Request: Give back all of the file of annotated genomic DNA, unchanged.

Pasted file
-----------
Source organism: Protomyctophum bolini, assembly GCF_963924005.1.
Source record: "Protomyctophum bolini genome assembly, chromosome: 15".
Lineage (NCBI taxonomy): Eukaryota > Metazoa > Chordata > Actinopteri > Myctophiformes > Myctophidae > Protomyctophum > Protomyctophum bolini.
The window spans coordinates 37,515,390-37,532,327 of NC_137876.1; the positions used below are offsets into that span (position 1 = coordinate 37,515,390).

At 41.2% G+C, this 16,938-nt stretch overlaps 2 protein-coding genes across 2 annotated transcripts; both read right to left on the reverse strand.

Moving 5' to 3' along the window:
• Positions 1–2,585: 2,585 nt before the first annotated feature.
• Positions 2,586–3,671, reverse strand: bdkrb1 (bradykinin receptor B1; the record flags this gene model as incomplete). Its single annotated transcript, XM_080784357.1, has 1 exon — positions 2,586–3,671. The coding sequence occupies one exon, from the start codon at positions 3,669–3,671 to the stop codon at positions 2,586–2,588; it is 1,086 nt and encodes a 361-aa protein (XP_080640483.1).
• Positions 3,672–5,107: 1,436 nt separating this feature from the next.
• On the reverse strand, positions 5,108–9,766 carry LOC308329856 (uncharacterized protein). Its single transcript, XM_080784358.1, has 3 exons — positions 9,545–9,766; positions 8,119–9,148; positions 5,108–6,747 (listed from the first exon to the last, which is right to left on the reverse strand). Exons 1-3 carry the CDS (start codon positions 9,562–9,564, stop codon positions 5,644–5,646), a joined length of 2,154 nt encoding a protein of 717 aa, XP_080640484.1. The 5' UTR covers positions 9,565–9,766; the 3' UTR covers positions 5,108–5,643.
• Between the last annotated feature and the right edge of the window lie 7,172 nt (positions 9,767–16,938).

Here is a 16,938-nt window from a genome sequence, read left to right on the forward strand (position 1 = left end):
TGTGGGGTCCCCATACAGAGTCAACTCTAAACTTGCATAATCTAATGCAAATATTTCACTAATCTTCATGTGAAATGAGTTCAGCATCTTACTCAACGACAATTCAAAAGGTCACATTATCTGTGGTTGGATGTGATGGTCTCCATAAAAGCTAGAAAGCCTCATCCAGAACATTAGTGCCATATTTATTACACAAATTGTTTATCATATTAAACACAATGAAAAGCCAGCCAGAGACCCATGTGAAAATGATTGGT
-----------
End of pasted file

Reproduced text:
Source organism: Protomyctophum bolini, assembly GCF_963924005.1.
Source record: "Protomyctophum bolini genome assembly, chromosome: 15".
Lineage (NCBI taxonomy): Eukaryota > Metazoa > Chordata > Actinopteri > Myctophiformes > Myctophidae > Protomyctophum > Protomyctophum bolini.
The window spans coordinates 37,515,390-37,532,327 of NC_137876.1; the positions used below are offsets into that span (position 1 = coordinate 37,515,390).

At 41.2% G+C, this 16,938-nt stretch overlaps 2 protein-coding genes across 2 annotated transcripts; both read right to left on the reverse strand.

Moving 5' to 3' along the window:
• Positions 1–2,585: 2,585 nt before the first annotated feature.
• Positions 2,586–3,671, reverse strand: bdkrb1 (bradykinin receptor B1; the record flags this gene model as incomplete). Its single annotated transcript, XM_080784357.1, has 1 exon — positions 2,586–3,671. The coding sequence occupies one exon, from the start codon at positions 3,669–3,671 to the stop codon at positions 2,586–2,588; it is 1,086 nt and encodes a 361-aa protein (XP_080640483.1).
• Positions 3,672–5,107: 1,436 nt separating this feature from the next.
• On the reverse strand, positions 5,108–9,766 carry LOC308329856 (uncharacterized protein). Its single transcript, XM_080784358.1, has 3 exons — positions 9,545–9,766; positions 8,119–9,148; positions 5,108–6,747 (listed from the first exon to the last, which is right to left on the reverse strand). Exons 1-3 carry the CDS (start codon positions 9,562–9,564, stop codon positions 5,644–5,646), a joined length of 2,154 nt encoding a protein of 717 aa, XP_080640484.1. The 5' UTR covers positions 9,565–9,766; the 3' UTR covers positions 5,108–5,643.
• Between the last annotated feature and the right edge of the window lie 7,172 nt (positions 9,767–16,938).

Here is a 16,938-nt window from a genome sequence, read left to right on the forward strand (position 1 = left end):
TGTGGGGTCCCCATACAGAGTCAACTCTAAACTTGCATAATCTAATGCAAATATTTCACTAATCTTCATGTGAAATGAGTTCAGCATCTTACTCAACGACAATTCAAAAGGTCACATTATCTGTGGTTGGATGTGATGGTCTCCATAAAAGCTAGAAAGCCTCATCCAGAACATTAGTGCCATATTTATTACACAAATTGTTTATCATATTAAACACAATGAAAAGCCAGCCAGAGACCCATGTGAAAATGATTGGT